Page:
In order to set aside the time to create, you have to feel you're worth it. That's why so many successful creators seem like stuck-up schmucks. And successful or not, to stake out the time to create one must forego a great deal of social contact, especially when you live your real life in your spare time.

Published or not, that cartoon you scan and laugh at in 30 seconds probably took at least a couple of hours to conceive, sketch and finalize. That glib little essay through which your eyes flowed so smoothly probably took a number of revisions to seem so effortless.

You only see work from people who found the time to produce it.

Meanwhile, life goes on. What seemed like just an okay place to live is, in fact, a beautiful little piece of forest, guaranteed to be mowed down as soon as I relinquish it. All the plants, animals and birds by which I've marked my seasons here can just go to hell. Some fatass needs a house. If I have to leave here, I will never want to come back.

We moved often when I was a child. I learned to let go of everything, the places, the people, because it was easier that way. They were going to let go of me. And while we lived in developed places, the changes, though cancerous, often took place on the fringes. Annapolis, of course, is now one giant, festering malignancy. But I saw that coming and moved here, beyond the battle lines, to stake out what I could.

I have dreamed of skidders and bulldozers almost constantly since I moved into the house I have managed to inhabit for 16 years. And now they're coming. Empty lot values have gone from about $3000 an acre to about $14,000, and that's just on my street. So even though I could technically pursue my ambitions anywhere I could set up a little studio and office, I would be leaving things I care about.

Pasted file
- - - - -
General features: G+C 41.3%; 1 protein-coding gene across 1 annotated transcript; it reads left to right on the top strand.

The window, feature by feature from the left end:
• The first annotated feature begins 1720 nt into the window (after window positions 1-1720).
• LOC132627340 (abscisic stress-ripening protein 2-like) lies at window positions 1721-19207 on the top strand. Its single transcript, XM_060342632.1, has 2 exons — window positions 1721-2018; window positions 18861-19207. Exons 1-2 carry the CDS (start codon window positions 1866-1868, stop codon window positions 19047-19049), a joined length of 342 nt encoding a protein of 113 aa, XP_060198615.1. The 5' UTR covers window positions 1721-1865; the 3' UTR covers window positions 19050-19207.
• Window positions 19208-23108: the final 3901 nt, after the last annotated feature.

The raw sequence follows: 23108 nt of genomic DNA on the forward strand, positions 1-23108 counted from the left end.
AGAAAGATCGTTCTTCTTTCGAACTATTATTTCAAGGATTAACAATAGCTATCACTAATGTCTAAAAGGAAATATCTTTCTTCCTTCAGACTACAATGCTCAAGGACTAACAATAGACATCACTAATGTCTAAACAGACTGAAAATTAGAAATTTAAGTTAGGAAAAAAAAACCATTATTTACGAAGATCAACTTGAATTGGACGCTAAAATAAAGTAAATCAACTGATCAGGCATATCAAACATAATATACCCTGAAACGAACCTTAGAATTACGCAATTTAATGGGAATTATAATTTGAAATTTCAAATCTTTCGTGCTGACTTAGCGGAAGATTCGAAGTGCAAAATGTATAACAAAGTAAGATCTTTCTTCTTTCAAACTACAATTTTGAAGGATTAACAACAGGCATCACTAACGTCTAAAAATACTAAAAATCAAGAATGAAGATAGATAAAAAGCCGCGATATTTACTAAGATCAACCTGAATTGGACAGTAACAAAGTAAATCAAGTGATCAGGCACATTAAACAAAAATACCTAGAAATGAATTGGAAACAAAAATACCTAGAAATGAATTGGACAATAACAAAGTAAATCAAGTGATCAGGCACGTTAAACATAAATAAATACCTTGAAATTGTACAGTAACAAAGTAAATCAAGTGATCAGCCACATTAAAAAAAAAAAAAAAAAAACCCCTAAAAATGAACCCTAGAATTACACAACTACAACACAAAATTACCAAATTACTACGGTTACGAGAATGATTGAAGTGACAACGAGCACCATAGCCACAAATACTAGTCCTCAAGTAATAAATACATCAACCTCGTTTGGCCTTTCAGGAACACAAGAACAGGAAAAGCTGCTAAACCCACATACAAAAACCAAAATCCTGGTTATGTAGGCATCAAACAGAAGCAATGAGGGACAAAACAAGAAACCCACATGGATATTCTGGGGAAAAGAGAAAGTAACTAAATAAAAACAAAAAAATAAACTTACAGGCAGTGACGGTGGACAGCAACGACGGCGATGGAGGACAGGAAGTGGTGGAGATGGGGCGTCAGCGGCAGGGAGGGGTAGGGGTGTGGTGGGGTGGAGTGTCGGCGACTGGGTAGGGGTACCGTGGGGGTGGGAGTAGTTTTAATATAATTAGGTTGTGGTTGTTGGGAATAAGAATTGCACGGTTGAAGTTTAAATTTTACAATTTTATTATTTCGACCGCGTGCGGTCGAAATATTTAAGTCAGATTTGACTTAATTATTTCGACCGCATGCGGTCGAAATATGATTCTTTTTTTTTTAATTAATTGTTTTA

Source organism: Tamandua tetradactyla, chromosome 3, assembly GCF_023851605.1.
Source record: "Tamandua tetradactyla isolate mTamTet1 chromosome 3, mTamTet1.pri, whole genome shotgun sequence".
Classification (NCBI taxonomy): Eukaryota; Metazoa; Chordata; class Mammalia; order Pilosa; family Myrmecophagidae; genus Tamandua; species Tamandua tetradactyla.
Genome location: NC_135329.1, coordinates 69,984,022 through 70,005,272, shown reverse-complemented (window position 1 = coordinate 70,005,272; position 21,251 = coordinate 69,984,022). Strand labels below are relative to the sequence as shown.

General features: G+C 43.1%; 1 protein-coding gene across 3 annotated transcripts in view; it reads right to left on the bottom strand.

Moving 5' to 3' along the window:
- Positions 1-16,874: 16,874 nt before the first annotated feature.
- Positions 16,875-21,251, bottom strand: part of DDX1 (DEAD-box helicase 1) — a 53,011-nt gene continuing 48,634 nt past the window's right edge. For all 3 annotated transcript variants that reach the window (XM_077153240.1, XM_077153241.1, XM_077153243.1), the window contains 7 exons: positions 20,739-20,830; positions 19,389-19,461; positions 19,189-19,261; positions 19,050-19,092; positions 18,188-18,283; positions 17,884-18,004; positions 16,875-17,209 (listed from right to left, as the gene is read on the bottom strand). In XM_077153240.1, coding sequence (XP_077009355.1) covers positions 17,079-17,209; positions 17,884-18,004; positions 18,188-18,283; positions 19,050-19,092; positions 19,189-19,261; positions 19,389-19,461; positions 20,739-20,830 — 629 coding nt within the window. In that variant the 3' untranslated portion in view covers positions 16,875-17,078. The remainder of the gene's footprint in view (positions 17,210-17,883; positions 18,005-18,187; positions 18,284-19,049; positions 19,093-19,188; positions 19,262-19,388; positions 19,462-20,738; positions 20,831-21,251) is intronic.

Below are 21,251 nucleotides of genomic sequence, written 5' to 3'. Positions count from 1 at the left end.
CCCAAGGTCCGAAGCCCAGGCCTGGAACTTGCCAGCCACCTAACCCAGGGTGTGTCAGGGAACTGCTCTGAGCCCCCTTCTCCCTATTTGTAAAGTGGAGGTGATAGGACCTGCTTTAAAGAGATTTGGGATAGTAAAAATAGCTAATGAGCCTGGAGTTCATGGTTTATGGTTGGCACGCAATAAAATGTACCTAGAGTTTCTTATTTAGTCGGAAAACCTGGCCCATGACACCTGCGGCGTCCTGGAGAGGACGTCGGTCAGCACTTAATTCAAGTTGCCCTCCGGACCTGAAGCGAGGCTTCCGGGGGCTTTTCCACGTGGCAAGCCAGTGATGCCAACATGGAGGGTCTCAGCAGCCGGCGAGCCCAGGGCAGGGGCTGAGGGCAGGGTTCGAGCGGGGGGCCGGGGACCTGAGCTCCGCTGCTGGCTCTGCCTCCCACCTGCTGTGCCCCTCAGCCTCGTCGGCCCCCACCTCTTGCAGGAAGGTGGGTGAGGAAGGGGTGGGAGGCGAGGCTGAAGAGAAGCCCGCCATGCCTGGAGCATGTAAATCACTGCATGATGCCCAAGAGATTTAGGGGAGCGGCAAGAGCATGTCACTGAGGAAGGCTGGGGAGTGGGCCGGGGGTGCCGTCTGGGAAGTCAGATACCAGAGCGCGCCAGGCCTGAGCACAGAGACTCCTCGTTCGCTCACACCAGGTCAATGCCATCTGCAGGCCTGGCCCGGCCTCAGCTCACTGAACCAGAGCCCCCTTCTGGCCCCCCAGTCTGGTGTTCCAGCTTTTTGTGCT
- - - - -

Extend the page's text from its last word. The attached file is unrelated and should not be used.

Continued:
Meanwhile, my wife has discovered that she won't really do whatever she has to do to stay here. She won't teach general music or English, or work as a cashier. So she's off to greener pastures, to find a good orchestra job. New Hampshire spits out another one. She has too much invested in her career,and she's too good at it, to stay here and starve, despite the fact that she has produced a neat little youth orchestra from nothing at all in about five years. Logistics. There's just no money.

We discussed her chances before she made the leap. We knew it would be tough, but we hoped gaps would align and she would slip through them.

It didn't happen. This is the real world, where most success is fractional and dreamers need to give it up or die off. Or live apart so that some small gains may be kept and some small forests protected against that day when they might be more universally valued.


Reality is the most expensive addiction of all. You can do drugs and fantasize at the same time you're working your dub job or resting at home before going back to your dub job. But once you get hooked on really feeling good and really doing things, you have to devote time directly to that.

Really, from a standpoint of efficiency, you're better off with the drugs. Most occupations seem to prefer that you work yourself to death in them, squeezing every drop from you. Your more enjoyable occupations are generally invitations to slow starvation, except when they're invitations to rapid starvation. So you might as well squish your brain into a euphoric lump and poison your body quickly to end the protracted suffering.